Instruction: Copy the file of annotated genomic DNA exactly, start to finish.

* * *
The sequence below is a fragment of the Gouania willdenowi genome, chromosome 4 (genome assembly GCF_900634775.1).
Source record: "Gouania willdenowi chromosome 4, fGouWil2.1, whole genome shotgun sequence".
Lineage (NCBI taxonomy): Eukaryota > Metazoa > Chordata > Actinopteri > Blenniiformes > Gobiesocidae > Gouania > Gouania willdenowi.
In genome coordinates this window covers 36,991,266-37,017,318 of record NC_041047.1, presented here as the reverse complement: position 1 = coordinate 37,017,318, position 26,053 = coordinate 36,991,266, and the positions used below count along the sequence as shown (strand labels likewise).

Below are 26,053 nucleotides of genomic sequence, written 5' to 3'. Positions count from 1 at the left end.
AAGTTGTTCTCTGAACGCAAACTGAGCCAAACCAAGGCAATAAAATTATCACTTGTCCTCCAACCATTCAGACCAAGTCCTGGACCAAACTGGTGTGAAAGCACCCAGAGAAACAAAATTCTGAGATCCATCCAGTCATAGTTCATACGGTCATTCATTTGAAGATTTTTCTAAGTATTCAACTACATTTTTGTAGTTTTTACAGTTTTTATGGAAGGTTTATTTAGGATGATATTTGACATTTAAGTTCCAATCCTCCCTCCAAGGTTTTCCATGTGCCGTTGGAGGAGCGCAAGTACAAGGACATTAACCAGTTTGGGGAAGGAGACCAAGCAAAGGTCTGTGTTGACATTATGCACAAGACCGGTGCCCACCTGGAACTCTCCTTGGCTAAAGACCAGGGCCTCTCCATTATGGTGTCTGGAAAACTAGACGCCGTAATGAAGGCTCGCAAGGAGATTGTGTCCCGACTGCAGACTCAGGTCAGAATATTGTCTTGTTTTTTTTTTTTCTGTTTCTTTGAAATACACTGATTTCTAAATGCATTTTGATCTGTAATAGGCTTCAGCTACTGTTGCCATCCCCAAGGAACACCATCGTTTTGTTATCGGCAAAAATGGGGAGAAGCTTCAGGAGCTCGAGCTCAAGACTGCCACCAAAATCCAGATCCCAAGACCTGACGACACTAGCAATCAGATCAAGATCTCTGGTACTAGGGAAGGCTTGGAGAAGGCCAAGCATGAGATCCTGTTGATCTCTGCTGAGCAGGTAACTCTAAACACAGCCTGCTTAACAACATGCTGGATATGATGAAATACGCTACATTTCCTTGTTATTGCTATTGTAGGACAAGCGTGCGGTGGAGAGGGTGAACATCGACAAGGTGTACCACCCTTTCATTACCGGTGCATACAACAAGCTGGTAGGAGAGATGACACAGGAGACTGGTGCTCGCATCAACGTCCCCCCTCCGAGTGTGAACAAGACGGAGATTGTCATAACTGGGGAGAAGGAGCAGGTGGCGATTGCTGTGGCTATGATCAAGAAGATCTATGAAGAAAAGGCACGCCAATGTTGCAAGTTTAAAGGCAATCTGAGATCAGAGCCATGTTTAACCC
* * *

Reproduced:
The sequence below is a fragment of the Gouania willdenowi genome, chromosome 4 (genome assembly GCF_900634775.1).
Source record: "Gouania willdenowi chromosome 4, fGouWil2.1, whole genome shotgun sequence".
Lineage (NCBI taxonomy): Eukaryota > Metazoa > Chordata > Actinopteri > Blenniiformes > Gobiesocidae > Gouania > Gouania willdenowi.
In genome coordinates this window covers 36,991,266-37,017,318 of record NC_041047.1, presented here as the reverse complement: position 1 = coordinate 37,017,318, position 26,053 = coordinate 36,991,266, and the positions used below count along the sequence as shown (strand labels likewise).

Below are 26,053 nucleotides of genomic sequence, written 5' to 3'. Positions count from 1 at the left end.
AAGTTGTTCTCTGAACGCAAACTGAGCCAAACCAAGGCAATAAAATTATCACTTGTCCTCCAACCATTCAGACCAAGTCCTGGACCAAACTGGTGTGAAAGCACCCAGAGAAACAAAATTCTGAGATCCATCCAGTCATAGTTCATACGGTCATTCATTTGAAGATTTTTCTAAGTATTCAACTACATTTTTGTAGTTTTTACAGTTTTTATGGAAGGTTTATTTAGGATGATATTTGACATTTAAGTTCCAATCCTCCCTCCAAGGTTTTCCATGTGCCGTTGGAGGAGCGCAAGTACAAGGACATTAACCAGTTTGGGGAAGGAGACCAAGCAAAGGTCTGTGTTGACATTATGCACAAGACCGGTGCCCACCTGGAACTCTCCTTGGCTAAAGACCAGGGCCTCTCCATTATGGTGTCTGGAAAACTAGACGCCGTAATGAAGGCTCGCAAGGAGATTGTGTCCCGACTGCAGACTCAGGTCAGAATATTGTCTTGTTTTTTTTTTTTCTGTTTCTTTGAAATACACTGATTTCTAAATGCATTTTGATCTGTAATAGGCTTCAGCTACTGTTGCCATCCCCAAGGAACACCATCGTTTTGTTATCGGCAAAAATGGGGAGAAGCTTCAGGAGCTCGAGCTCAAGACTGCCACCAAAATCCAGATCCCAAGACCTGACGACACTAGCAATCAGATCAAGATCTCTGGTACTAGGGAAGGCTTGGAGAAGGCCAAGCATGAGATCCTGTTGATCTCTGCTGAGCAGGTAACTCTAAACACAGCCTGCTTAACAACATGCTGGATATGATGAAATACGCTACATTTCCTTGTTATTGCTATTGTAGGACAAGCGTGCGGTGGAGAGGGTGAACATCGACAAGGTGTACCACCCTTTCATTACCGGTGCATACAACAAGCTGGTAGGAGAGATGACACAGGAGACTGGTGCTCGCATCAACGTCCCCCCTCCGAGTGTGAACAAGACGGAGATTGTCATAACTGGGGAGAAGGAGCAGGTGGCGATTGCTGTGGCTATGATCAAGAAGATCTATGAAGAAAAGGCACGCCAATGTTGCAAGTTTAAAGGCAATCTGAGATCAGAGCCATGTTTAACCC